One of the biggest news stories of the last year, besides the pandemic, is the shortage of skilled workers who are ready to enter the U.S. job market. With nearly half of American companies saying that they are lacking enough skilled workers to fill current job openings, let alone future needs, the impact on the domestic economy and global competitiveness is keenly felt. To bridge this skills gap and develop a workforce that is ready to fill job vacancies is a matter of ensuring that colleges are ready to educate today’s students.
While preparing students for the workforce is a central tenet of community colleges, many fall short of delivering on the promise. With outdated courseware and labs, it’s difficult for these institutions to keep pace with the rate of change in the IT sector and turnout students who are ready to get to work on day one following graduation. “Traditionally, it’s been difficult for colleges to build the IT teaching expertise in-house, let alone equip a lab that replicates what an IT professional will be working on when on the job” shared RedHat’s Tariq Fazal. “Not only are there significant costs involved in retaining teaching staff, but the industry is constantly adding capabilities, and updating credentials. For a community college to try and stay abreast of these constant changes is a near-impossible task.”
However, by partnering with an industry leader in a technical field, such as open-source software, a college can tap into the expertise needed to create workforce-ready graduates. “By partnering with a leader in the industry, a college is able to access the most current knowledge and build state-of-the-art lab environments that give students invaluable hands-on experiences. It’s these lab experiences, in particular, that translate into being workforce-ready,” explained Fazal.
Today, Fazal and the Red Hat Academy team build curriculum for high schools, community colleges, and universities that bridges the skills gap by addressing business needs in areas such as Linux, automation, cloud, and other emerging technologies. “We start with the foundational skills that are necessary to embark on a thriving IT career,” Fazal shared. “From there we ensure that the college has the support it needs, including updated lab equipment and ongoing instructor development, so that they can deliver the program effectively and make sure that it’s hands-on learning, not just lectures. The last part of the program is ensuring that students validate their knowledge with performance-based certification exams, so they can graduate and enter the job market with tangible proof of their capabilities that mean something in the workplace.”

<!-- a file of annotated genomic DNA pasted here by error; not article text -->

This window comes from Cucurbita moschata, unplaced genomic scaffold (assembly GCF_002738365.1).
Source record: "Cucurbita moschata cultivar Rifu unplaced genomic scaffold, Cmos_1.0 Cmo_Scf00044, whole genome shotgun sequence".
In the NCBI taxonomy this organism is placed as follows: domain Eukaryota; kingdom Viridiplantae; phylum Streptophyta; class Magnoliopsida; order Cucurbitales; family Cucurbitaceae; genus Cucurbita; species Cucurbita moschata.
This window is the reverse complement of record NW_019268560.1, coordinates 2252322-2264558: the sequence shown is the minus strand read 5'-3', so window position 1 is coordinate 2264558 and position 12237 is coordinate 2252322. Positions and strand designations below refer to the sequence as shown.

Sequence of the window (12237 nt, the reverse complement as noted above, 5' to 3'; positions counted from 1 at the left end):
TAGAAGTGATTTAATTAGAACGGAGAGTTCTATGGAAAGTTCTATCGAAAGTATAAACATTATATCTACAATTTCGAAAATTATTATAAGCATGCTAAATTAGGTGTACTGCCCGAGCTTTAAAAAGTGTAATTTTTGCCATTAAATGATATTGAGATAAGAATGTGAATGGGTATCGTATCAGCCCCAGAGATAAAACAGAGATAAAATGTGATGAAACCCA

But it’s not just the students that accrue benefits from this partnership between industry and community colleges. “At a time when the value of a traditional four-year college degree is being questioned by parents and students, being able to graduate students who are ready to walk into high-paying and in-demand careers, with little to no debt is a huge win for technical and community colleges,” Fazal explained. “It’s the perfect opportunity for technical and community colleges to stake their claim, boost their enrollment, and demonstrate their value not only to parents and students, but to the state education departments that fund their operations.”
The shortage of highly-skilled technical talent will only continue to intensify as the economy emerges from the pandemic and every industry – from the public sector to commercial– looks to optimize efficiency and profit by leveraging AI, data, and the cloud. While it may seem like a heavy lift for technical and community colleges to meet this need and fill an important gap in higher education and in workforce development, it’s not daunting once you find the right industry partner.
Ready to get started building the next generation of enterprise-ready talent at your college? You can learn more about RedHat Academy here.